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"I'm fanatical about Icehouse games and Fluxx... in fact, I can't remember the last time I introduced someone to Zendo or IceTowers and they weren't scrambling for their own stashes to show their friends. I believe Looney Labs really has something going with the word of mouth campaign. I'm on board, and hope to see more and more converted pyramid-geeks showing up in the Atlanta area... until pyramids blot out the sun... bwahahahaha!!!! I've been a gamer for 15 years, and prefer abstract strategy games. Looney Labs has a great lineup of gateway games to convert the non-gamer, so I usually have a few stashes of pyramids and a Fluxx set in my backpack at all times." -- Aaron Coover's rabbit bio

Thursday, February 23rd, 2006
by the Writer's Guild of Wunderland

What's New?

Toy Fair & GenghisCon

Well, we're back from a busy couple of weeks on the road. First, we went to New York City for Toy Fair, then we flew out to Denver to be Guests of Honor at GenghisCon, after which we spent a couple of days hanging out with our dear old friends Ellen & Keith up in Boulder. It's been a bit too hectic, but we've gotten a lot done and we've had a lot of fun!

Toy Fair gave us a case of Deja Vu: it was just like 3 years ago, when a record-breaking snowstorm totally interfered with the event. And like most sequels, it was bigger and badder the first one, and yet left even less of an impression than the original.

Just as in 2003, we arrived before the blizzard and got our booth all set up just before the first snowflake fell, then hiked through 2 feet of snow to open the booth for very small crowds on the first day. As before, we were amazed at how well NYC responds to a major snowstorm. But while the Blizzard of Toy Fair '03 only hit the #3 mark on the all-time list, the Blizzard of Toy Fair '06 was actually Manhattan's Biggest Snowstorm Ever (well, since they started keeping records, in 1869), beating the previous record (set in 1947) with an amazing 26.9" of snow. And amazingly enough, by the end of the week, it had all melted completely away!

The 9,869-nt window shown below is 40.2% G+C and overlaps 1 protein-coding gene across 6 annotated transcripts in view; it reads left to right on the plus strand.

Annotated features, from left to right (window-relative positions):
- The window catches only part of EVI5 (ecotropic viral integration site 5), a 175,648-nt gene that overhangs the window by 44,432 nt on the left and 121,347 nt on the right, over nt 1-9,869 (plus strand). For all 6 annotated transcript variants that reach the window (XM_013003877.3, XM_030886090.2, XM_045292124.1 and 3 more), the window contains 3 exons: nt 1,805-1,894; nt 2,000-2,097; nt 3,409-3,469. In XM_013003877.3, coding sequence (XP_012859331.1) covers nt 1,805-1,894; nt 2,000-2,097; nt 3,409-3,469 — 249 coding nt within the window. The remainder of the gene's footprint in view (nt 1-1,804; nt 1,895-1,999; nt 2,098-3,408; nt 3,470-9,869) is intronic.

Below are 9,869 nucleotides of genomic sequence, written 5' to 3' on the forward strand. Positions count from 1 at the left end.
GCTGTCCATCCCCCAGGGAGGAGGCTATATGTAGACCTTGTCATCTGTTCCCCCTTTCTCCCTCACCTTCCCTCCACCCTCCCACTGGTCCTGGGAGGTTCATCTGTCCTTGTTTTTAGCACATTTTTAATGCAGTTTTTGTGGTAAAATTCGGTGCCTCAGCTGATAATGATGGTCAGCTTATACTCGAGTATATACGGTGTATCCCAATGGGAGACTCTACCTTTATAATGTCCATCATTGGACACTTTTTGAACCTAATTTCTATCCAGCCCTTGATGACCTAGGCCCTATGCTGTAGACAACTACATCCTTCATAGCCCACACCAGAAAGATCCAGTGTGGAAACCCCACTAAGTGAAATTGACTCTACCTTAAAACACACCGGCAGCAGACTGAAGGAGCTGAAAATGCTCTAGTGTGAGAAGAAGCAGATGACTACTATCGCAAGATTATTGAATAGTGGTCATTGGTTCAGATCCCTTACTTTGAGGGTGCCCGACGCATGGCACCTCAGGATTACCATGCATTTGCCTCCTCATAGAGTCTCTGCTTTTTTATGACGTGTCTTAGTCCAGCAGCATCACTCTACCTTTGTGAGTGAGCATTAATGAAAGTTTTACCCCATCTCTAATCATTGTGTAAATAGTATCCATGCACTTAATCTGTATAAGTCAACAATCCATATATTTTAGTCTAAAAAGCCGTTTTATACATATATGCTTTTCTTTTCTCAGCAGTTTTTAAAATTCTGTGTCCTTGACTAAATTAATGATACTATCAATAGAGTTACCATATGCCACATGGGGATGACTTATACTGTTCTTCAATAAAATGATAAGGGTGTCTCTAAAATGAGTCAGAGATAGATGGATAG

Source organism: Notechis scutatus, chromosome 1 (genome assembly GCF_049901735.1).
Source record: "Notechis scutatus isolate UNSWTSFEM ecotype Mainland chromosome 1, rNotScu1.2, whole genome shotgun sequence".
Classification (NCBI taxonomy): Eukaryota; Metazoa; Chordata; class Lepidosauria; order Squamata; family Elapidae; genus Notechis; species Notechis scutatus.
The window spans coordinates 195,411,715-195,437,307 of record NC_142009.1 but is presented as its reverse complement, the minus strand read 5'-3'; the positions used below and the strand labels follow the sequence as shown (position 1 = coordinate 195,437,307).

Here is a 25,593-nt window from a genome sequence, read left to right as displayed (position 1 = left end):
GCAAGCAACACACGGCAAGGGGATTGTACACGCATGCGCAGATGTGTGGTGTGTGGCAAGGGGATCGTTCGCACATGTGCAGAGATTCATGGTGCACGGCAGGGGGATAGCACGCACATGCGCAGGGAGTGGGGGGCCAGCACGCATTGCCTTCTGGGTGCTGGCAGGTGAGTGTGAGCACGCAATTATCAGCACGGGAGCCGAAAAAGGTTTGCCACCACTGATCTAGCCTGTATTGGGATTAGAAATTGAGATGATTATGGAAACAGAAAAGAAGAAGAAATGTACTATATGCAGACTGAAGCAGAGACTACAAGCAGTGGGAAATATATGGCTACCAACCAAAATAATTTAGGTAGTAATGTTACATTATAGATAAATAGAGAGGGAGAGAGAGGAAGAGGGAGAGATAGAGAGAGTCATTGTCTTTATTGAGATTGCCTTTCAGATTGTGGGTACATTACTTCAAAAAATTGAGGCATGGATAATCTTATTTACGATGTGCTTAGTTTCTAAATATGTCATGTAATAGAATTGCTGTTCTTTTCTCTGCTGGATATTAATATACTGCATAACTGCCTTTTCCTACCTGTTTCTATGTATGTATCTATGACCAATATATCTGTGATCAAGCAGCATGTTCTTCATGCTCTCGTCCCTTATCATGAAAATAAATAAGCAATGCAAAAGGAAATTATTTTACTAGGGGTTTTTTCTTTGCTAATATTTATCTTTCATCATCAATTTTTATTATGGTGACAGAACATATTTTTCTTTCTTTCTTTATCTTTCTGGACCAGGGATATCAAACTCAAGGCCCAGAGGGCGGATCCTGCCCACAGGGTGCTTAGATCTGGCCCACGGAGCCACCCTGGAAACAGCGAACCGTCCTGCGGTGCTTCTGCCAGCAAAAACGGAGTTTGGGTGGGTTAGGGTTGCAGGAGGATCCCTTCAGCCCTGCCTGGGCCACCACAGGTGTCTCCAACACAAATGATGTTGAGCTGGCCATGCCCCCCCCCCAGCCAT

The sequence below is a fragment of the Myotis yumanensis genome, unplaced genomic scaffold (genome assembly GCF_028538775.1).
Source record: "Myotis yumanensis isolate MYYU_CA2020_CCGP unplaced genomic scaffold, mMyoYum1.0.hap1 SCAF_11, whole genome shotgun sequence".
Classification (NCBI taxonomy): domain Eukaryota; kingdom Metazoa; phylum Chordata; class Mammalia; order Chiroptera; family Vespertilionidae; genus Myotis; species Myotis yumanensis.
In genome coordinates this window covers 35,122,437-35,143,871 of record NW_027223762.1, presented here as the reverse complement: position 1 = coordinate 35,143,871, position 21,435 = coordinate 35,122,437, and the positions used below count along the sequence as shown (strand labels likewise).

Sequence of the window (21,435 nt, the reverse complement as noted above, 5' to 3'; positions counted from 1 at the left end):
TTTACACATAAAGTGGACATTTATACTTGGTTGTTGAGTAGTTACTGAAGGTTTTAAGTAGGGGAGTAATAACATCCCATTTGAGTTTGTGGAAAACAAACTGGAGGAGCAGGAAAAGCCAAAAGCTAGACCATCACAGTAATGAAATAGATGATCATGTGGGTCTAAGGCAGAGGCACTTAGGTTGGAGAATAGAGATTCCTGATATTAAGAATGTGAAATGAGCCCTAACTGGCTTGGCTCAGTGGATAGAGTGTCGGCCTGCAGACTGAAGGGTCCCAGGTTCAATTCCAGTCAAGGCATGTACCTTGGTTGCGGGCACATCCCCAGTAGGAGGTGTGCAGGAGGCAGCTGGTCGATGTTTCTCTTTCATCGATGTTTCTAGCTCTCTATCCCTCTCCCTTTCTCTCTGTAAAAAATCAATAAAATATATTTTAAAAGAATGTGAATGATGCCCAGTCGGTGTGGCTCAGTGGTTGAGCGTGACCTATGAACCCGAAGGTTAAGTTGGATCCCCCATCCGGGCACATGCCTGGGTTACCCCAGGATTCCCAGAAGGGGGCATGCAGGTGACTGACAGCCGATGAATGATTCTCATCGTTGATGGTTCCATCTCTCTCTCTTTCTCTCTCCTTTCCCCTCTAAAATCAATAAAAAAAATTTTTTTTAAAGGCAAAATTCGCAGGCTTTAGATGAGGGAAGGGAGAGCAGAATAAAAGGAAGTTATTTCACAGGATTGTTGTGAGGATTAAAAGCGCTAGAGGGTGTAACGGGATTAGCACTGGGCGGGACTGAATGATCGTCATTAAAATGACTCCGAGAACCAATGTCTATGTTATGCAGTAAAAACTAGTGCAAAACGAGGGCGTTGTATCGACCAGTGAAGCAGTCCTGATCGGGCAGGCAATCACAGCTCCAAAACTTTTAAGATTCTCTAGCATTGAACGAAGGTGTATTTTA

As for the show itself, well, the honest truth is, Toy Fair is my least favorite of all the shows we attend, and as usual, it wasn't really very much fun. It's an industry-only show, the kind of thing even we put on our good suits for, and we spend most of the time talking to people, just explaining and describing our games, and rarely really playing them. Even when we did play our games, it wasn't truly fun... we kept stacking the Fluxx decks with a special setup that would make the new person win after just a couple of turns, so we really weren't playing it, we're just doing a little skit over and over again. I found it quite tiresome, actually. But much as it felt like a sham, it always left people with a.) a good understanding of the game and b.) a nice feeling, because they'd been the winner, and that's why we were doing it. And we did get over 200 great new sales leads!

Besides our original team of 3, we were joined at Toy Fair by our Sales Baron Alvaro, and a very good friend of his, named Rob, who happens to live in Queens, is a big fan of our games, and even has a background in sales. Rob proved enormously helpful to us, doing everything from finding a place to park our borrowed van (thanks again Dad Frane!) to putting on a suit and pitching our games to potential buyers. Rob worked out so well, I'm hoping we can get more of his help in the future.

Of course, much as I found Toy Fair dull, Alvaro was in his element here. (You couldn't even tell that he was battling the tail-end of a bad case of the shingles.) It's so wonderful having a real, experienced sales dude on our team at last! Alvaro isn't a big guy, and was actually able to squeeze into the little cardboard throne the folks in the booth next to us were selling. Here he is folks, the King of Sales!